Goldman Sachs just made a highly un-risky and entirely unremarkable call—they contend ecommerce will continue to grow at a good pace. However, within that contention, they also picked three stocks which represent the best way to play that growth. They prefer pure play ecommerce companies, and say that Amazon, Alibaba, and JD.com are the best names to buy in order to benefit from the continued rise of online shopping. According to Goldman, “Pure-play eCommerce companies like Amazon continue to benefit from greater access to consumer data and purchase history that enables not only compelling consumer experiences but also delivers efficiency and competitive benefits”.
FINSUM: These are certainly good ways to play ecommerce, but there are some other good angles too, such as logistics providers or warehousing stocks etc.
Oil took a phenomenal turn lower this week as news came out that half of Saudi Arabia’s oil production had been taken out via drone strikes. Yemeni’s took credit, but many suspect it actually came at the hands of Iran. Oil moved in a big way, up 20% at one point, representing the biggest percentage move in three decades. The drone strike is hugely consequential, as it removed 5% of the world’s daily oil supply. Airlines stocks were hit badly on the news, and Amazon may be the next big victim as higher oil prices mean higher shipping costs.
FINSUM: This big change is going to filter through markets in different ways, but the threat to Amazon seems real and very meaningful.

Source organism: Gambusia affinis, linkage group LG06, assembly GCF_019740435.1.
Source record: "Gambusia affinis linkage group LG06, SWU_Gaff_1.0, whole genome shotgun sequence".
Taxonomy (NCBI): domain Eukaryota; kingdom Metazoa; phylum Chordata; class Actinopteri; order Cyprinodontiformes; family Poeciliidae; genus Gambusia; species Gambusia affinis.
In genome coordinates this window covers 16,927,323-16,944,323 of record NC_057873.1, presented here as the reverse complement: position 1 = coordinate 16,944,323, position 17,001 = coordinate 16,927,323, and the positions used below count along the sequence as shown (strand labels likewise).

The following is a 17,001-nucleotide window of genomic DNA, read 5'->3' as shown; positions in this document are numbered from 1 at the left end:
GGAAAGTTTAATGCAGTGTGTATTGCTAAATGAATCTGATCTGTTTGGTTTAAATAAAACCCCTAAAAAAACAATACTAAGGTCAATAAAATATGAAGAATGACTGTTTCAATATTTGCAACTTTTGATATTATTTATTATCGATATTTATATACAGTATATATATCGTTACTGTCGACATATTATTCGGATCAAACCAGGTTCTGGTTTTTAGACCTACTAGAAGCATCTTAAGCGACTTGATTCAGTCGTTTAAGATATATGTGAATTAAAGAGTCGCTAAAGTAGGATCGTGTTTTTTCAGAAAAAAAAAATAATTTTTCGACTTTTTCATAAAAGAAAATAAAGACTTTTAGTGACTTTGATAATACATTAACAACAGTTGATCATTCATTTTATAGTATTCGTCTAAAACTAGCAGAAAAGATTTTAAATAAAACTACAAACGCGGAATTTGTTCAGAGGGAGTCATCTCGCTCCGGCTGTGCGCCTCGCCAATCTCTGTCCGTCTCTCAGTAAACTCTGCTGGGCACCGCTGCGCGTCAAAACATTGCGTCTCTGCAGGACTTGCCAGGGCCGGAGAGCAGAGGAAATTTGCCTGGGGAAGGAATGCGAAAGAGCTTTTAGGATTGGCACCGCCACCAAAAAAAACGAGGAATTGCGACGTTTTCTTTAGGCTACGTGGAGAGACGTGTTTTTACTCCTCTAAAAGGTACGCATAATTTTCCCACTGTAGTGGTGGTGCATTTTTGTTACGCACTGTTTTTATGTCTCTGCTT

Amazon’s move towards one-day shipping is likely to be a big win for UPS and FedEx, but not in the way you think. A superficial glance might lead one to assume Amazon is going to increase one-day shipping contracts with the logistics providers, but that is not so. Amazon is building out its own network to do so. So how will it help FedEx and UPS’ beat-up stocks? The answer is that other ecommerce companies will need to increase their shipping speeds in order to better compete with Amazon, and in order to do so, they will be paying for a lot more one-day shipping through UPS and FedEx.
FINSUM: This is quite an interesting angle and one that makes a lot of sense. Walmart, Target, and many other big retailers will need to rely on UPS and FedEx to meet the one-day shipping challenge that will be required to stay competitive with Amazon.
A few weeks ago there was a great deal of press, and some investor anxiety, about simultaneous anti-trust probes being launched from the FTC and DOJ into America’s biggest tech companies. Before those efforts seem to have even gotten off the ground, the investigation seems to be backtracking. The head of the FTC said this week that the integration of Facebook and Instagram and WhatsApp will likely stymie any effort to break up the social media giant. The TFC chief also acknowledged it would be hard to get the courts to reverse a merger that the FTC itself had already approved, which is the case with Facebook and its acquisitions of Instagram and WhatsApp.
FINSUM: This seems like a pretty notable surrender after only a few weeks of work. We wonder why the FTC is changing its tone so strongly?
Fedex and Amazon are in the middle of an ugly spot. Anyone paying attention over the last few years will be aware of the “frenemy” relationship between Amazon and logistics providers, as the company offers a lot of business but hammers margins and is stealing away business with its own shipping network. Well, Fedex finally said enough is enough and decided against renewing its ground shipping contract with Amazon. Therein lies opportunity, however, as it should offer UPS a lot more business.
FINSUM: This is a bold move by Fedex. We expect it will hit revenue slightly, but probably not wound profits too badly. It could give UPS and USPS a boost.